Currently, she is the Project Manager for the Trusting News project, where she works to help rebuild trust between journalists and the public by working with newsrooms to be more transparent about how they do their jobs.
She serves on the National Board for the Society of Professional Journalists and during her term as National President for the organization spoke out against threats to the First Amendment, while working to protect and defend journalists and journalism. She also serves the journalism organization as a member of SPJ’s FOI and Ethics committees. Lynn was also selected to represent SPJ on the Freedom of Information Act (FOIA) Advisory Committee where she works to recommend changes to help improve the FOIA process.
Friday, March 9, 11 a.m.
Video Game Journalism? Oh, it’s real journalism!
“Video game journalism” is just hours spent playing Call of Duty, right? Hardly! Stephen Totilo—a Columbia University journalism grad who rose to become editor-in-chief of one of the largest and the most award-winning video game journalism outlets—will tell you how to break into the business. Hear all about the perks, pitfalls and strategies related to covering this dynamic and growing industry.
Stephen Totilo is a reporter based in Brooklyn, New York. He’s the editor-in-chief for video gaming site Kotaku. With a team of writers located throughout the U.S. and in Japan and Australia, Kotaku currently has about 15 million monthly readers worldwide. The site’s breaking news, investigative features and critical reviews and essays lead discussion about video games and the culture around them.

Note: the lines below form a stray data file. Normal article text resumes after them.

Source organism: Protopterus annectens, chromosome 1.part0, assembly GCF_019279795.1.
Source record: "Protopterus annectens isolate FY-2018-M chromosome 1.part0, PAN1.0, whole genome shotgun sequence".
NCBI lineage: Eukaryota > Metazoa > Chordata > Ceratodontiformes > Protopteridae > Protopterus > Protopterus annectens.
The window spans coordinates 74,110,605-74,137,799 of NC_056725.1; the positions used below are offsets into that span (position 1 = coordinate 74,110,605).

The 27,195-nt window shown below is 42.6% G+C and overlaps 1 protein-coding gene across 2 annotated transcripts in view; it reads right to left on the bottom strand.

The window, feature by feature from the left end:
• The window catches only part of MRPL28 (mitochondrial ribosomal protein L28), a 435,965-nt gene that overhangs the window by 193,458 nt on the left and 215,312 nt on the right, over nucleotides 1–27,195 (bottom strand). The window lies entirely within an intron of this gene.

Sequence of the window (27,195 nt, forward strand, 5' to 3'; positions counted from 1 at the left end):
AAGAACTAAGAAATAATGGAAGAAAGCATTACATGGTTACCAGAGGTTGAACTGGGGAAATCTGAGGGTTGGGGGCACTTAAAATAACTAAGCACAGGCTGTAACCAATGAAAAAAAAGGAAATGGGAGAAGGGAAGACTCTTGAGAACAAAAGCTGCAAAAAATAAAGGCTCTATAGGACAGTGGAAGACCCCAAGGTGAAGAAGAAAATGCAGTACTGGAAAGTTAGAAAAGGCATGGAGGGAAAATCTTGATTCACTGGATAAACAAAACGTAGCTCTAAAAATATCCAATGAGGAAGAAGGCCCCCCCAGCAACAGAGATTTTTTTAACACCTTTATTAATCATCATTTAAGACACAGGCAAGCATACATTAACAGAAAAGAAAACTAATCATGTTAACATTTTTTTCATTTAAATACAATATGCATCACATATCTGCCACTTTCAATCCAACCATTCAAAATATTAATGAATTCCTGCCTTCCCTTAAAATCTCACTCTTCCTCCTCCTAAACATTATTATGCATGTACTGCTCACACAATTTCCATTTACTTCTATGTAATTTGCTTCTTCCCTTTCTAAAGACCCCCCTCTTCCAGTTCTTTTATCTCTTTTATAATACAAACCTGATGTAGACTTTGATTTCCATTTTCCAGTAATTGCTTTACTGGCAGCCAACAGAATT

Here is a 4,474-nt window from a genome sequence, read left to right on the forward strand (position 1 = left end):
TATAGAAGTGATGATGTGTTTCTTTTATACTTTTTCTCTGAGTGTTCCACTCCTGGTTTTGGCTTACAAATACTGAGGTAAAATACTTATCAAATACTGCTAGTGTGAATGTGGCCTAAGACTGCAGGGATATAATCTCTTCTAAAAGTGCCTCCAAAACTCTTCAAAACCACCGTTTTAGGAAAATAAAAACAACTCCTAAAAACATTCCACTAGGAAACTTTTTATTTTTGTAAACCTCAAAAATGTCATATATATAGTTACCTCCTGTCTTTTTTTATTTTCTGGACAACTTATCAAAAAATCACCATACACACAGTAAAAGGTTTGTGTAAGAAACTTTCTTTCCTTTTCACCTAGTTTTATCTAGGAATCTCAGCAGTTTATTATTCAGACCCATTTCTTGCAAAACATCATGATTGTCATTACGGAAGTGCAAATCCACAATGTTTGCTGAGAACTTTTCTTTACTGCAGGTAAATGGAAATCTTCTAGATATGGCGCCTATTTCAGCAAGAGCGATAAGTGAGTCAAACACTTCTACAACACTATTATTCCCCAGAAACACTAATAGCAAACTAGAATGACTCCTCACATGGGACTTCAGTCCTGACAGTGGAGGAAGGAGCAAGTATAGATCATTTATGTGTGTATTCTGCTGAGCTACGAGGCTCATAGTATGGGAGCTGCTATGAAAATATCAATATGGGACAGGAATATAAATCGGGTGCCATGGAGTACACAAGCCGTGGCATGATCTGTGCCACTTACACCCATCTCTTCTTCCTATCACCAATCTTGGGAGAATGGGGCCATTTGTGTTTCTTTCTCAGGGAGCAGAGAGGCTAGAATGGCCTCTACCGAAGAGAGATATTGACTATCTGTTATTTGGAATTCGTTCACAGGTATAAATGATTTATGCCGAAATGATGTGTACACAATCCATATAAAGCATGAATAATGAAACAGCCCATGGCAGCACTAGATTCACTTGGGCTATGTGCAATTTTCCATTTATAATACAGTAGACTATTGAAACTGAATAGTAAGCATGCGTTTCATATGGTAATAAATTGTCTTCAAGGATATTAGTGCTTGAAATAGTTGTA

Prior to joining Kotaku, Totilo worked for four years as MTV News’ first full-time video game reporter. He is also a former video game critic for The New York Times.
Totilo holds a masters’ degree from Columbia University’s graduate school of journalism. He lives in Brooklyn with his wife, two children and cat.
He considers The Legend of Zelda: Majora’s Mask to be the finest video game ever made.
Saturday, March 10, 11:00 a.m.
Establishing a Unique Voice in Today’s Media Landscape
There are two core problems in political journalism right now: a lack of accessibility and the performance of neutrality. This creates a vacuum of relatable voices, and further alienates the public from the foundation of information that is required for democratic participation. Working in this ever-changing media landscape, how can young journalists develop a unique voice while developing an independent journalistic voice?
Lauren Duca is an award-winning journalist known for her viral piece “Donald Trump is Gaslighting America,” and for a Fox News appearance opposite Tucker Carlson, during which she either emerged as a feminist hero or had a seizure on national television. It all depends on confirmation bias, really.
After graduating from Fordham University in 2013, Lauren spent two years working as an entertainment reporter for the Huffington Post. Earlier this year, she was named one of AdWeek’s 15 Political Power Players, listed among Brooklyn Magazine’s 100 Culture Influencers, and honored with an Engendering Progress Award. In May, she received the Eleanor Roosevelt Tomorrow Is Now Award and delivered the commencement speech at Bard College at Simon’s Rock. You can read profiles of her in The New York Times, Bust, and Good magazine, or just this weird listicle on something called Heavy.
In addition to working on her Thigh-High Politics column at Teen Vogue, and making regular appearances on CNN, MSNBC, and various podcasts, Lauren’s work can be found in/on The New Inquiry, Vice, Complex, New York magazine, Pacific Standard, The Nation, and The New Yorker, among other places, such as a weird scrapbook her parents have been maintaining since she was in kindergarten.